Limiting DDoS attacks on a nameserver

/dev/rob0 rob0 at
Tue May 24 17:31:06 UTC 2011

I'm being hit by a collection of scoundrels all using source port 53, 
seeking ''. No, I am not authoritative 
for that name. This happened on

========= :: :: :: :: not found: 2(SERVFAIL)
		network:OrgName:RAVENOUS-NETWORKS :: ::
		(NXDOMAIN, but owned by Sprint) :: :: :: :: ::
		(NXDOMAIN, but owned by Sprint) ::

Logs of the last one:
May 24 01:13:45 cardinal named[1096]: client query 
(cache) '' denied
May 24 01:14:15 cardinal last message repeated 956 times
May 24 01:15:15 cardinal last message repeated 1998 times
May 24 01:16:15 cardinal last message repeated 2886 times
May 24 01:17:15 cardinal last message repeated 3839 times
May 24 01:18:15 cardinal last message repeated 3872 times
May 24 01:19:15 cardinal last message repeated 3952 times
May 24 01:20:15 cardinal last message repeated 3981 times
May 24 01:21:10 cardinal last message repeated 3530 times
May 24 01:21:11 cardinal named[1096]: client query 
(cache) '' denied
May 24 01:21:42 cardinal last message repeated 1973 times
May 24 01:22:43 cardinal last message repeated 3925 times
May 24 01:23:44 cardinal last message repeated 3849 times
May 24 01:24:45 cardinal last message repeated 3850 times
May 24 01:25:45 cardinal last message repeated 3857 times
May 24 01:26:24 cardinal last message repeated 2457 times

If you're keeping score at home, that was 44927 until I blocked it in 
the firewall. Another 4695 hits on the firewall means it did almost 
50K queries in approximately 13-15 minutes total.

All the attackers were doing similar things, but most were not so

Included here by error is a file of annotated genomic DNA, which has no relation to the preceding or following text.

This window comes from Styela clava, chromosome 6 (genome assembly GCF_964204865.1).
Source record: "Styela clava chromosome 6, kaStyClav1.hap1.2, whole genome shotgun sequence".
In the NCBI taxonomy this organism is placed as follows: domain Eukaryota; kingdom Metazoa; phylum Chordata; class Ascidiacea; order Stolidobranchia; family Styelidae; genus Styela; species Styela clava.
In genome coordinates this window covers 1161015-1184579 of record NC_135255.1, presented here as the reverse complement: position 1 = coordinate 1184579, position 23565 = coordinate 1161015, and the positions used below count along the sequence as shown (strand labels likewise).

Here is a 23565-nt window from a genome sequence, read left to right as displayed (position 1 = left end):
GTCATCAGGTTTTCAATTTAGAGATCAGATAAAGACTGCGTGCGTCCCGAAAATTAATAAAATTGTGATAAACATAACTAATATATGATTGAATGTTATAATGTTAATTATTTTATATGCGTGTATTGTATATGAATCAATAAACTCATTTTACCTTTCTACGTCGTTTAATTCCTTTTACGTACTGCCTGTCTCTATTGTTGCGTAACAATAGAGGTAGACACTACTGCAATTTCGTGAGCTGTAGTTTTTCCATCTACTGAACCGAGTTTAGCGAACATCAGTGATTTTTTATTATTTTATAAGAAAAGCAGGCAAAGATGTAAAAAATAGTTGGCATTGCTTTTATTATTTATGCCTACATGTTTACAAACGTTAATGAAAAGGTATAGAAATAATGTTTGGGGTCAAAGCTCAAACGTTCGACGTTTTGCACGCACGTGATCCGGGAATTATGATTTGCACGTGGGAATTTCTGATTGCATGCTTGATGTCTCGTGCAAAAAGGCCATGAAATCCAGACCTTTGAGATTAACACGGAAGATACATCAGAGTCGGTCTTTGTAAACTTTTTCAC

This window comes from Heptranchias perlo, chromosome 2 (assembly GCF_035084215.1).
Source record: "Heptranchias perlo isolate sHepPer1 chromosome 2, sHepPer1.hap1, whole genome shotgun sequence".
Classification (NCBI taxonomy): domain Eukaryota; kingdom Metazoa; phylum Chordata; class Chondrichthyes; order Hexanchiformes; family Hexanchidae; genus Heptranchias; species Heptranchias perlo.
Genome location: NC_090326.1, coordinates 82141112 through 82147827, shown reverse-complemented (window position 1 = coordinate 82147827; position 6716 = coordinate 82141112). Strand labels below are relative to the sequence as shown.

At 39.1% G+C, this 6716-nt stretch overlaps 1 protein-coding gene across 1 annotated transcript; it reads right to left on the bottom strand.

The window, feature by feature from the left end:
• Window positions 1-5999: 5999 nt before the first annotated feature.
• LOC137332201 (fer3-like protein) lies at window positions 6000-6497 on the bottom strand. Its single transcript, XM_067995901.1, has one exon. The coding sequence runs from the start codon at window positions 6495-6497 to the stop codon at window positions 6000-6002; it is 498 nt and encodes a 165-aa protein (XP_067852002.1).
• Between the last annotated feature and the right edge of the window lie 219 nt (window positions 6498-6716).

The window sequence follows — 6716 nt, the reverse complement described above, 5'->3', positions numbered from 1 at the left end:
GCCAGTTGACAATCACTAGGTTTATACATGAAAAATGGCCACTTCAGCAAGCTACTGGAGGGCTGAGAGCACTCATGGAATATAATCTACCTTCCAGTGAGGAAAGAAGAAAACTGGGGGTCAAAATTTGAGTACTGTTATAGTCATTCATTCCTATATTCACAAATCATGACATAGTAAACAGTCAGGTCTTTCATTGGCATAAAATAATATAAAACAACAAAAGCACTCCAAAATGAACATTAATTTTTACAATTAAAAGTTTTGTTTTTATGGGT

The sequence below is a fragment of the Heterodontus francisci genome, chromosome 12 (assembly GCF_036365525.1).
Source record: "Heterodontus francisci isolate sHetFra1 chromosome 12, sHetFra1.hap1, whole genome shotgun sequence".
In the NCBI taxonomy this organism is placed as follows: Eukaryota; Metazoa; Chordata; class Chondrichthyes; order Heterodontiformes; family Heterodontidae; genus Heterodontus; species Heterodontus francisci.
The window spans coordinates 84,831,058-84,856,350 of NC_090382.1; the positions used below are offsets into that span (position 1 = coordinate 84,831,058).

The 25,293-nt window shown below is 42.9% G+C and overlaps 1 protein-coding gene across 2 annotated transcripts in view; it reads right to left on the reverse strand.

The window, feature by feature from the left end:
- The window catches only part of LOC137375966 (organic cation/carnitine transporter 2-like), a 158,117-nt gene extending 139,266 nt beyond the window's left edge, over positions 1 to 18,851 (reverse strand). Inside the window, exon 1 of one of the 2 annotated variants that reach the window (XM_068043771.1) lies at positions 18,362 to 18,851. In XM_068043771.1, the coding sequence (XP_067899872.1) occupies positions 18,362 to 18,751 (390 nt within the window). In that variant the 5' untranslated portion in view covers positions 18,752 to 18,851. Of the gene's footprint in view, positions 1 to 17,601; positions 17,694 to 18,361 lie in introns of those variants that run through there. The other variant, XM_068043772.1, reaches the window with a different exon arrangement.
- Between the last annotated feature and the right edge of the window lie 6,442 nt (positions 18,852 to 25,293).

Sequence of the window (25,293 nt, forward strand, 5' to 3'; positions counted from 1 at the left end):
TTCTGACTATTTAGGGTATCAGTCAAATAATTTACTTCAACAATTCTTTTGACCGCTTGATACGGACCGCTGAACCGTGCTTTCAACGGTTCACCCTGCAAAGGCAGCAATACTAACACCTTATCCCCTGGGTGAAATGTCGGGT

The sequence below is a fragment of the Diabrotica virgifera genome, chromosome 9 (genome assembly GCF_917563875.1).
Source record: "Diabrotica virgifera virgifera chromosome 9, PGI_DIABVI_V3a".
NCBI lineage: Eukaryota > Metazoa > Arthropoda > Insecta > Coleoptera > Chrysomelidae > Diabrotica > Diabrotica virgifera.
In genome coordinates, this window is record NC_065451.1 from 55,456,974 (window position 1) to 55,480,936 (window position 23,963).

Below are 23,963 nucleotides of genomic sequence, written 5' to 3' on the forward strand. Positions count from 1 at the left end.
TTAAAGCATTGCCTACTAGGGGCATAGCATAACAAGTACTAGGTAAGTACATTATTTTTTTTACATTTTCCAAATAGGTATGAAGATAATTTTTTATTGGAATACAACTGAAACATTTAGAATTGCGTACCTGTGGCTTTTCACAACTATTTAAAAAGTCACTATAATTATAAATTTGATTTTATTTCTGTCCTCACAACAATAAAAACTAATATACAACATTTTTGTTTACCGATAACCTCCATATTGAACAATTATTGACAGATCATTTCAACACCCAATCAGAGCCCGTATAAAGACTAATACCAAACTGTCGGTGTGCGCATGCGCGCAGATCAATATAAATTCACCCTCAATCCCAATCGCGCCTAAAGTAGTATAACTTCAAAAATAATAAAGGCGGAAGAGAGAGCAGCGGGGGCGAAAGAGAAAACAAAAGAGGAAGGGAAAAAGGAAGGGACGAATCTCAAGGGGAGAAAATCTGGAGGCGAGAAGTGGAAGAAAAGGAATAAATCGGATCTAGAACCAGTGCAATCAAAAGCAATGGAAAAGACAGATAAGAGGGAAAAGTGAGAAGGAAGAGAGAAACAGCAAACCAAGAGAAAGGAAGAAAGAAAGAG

easy to calculate the total. because at 2011-05-23 01:12 UTC there 
were two of them hitting at the same time. And that also leads to an 
interesting observation: when there were two hitting, there were 
*exactly* two. One would stop, and another (which might have been 
previously attacking) would take its place. This kept up until 01:39, 
when I saw the activity and blocked the offending (spoofed?) IP 
addresses in the firewall.

Above is all that I have seen so far on 2011-05-24, but there too the 
timing is interesting: it leads me to believe I can expect a resumed 
assault at 01:10-:15 UTC tonight. But since some of the attacking IP 
addresses might already be blocked, it might not show in the log.

1. What is this? Is it targeted at me (my site) personally, or some 
   kind of worm/malware crawling the Internet?
2. Is it harming me, other than the waste of bandwidth and logging?
3. Is there anything that I can (or should) do with named to limit
   or mitigate these attacks?
  3a. Can named trigger an external action on receipt of a certain
4. What can be done outside of named about this?
  4a. fail2ban, I know about, but would rather not.
  4b. Linux iptables -m recent connection limiting

Linux iptables "recent" match:
I know how to do this; in fact I have firewalls limiting both SSH and 
SIP access using -m recent rules. What I am not so sure about: how 
much is a "safe" limit? I think if I set a limit of maybe a hundred
queries in 10 seconds, I would stop this kind of attack without 
affecting normal resolution.

In a related matter, as noted, this attack was all on source port 53. 
It's not safe to block source port 53, is it? I suppose there are 
lots of broken resolvers out there which are still using source port 
53. But maybe my "recent" limitations should only apply to --sport 53 

Here is what I did with -m recent for SIP:
The approach for DNS, at least on the UDP side, will have to be 
similar, because this whole attack would be in conntrack --ctstate 
ESTABLISHED (after the initial refused query.)
    Offlist mail to this address is discarded unless
    "/dev/rob0" or "not-spam" is in Subject: header

More information about the bind-users mailing list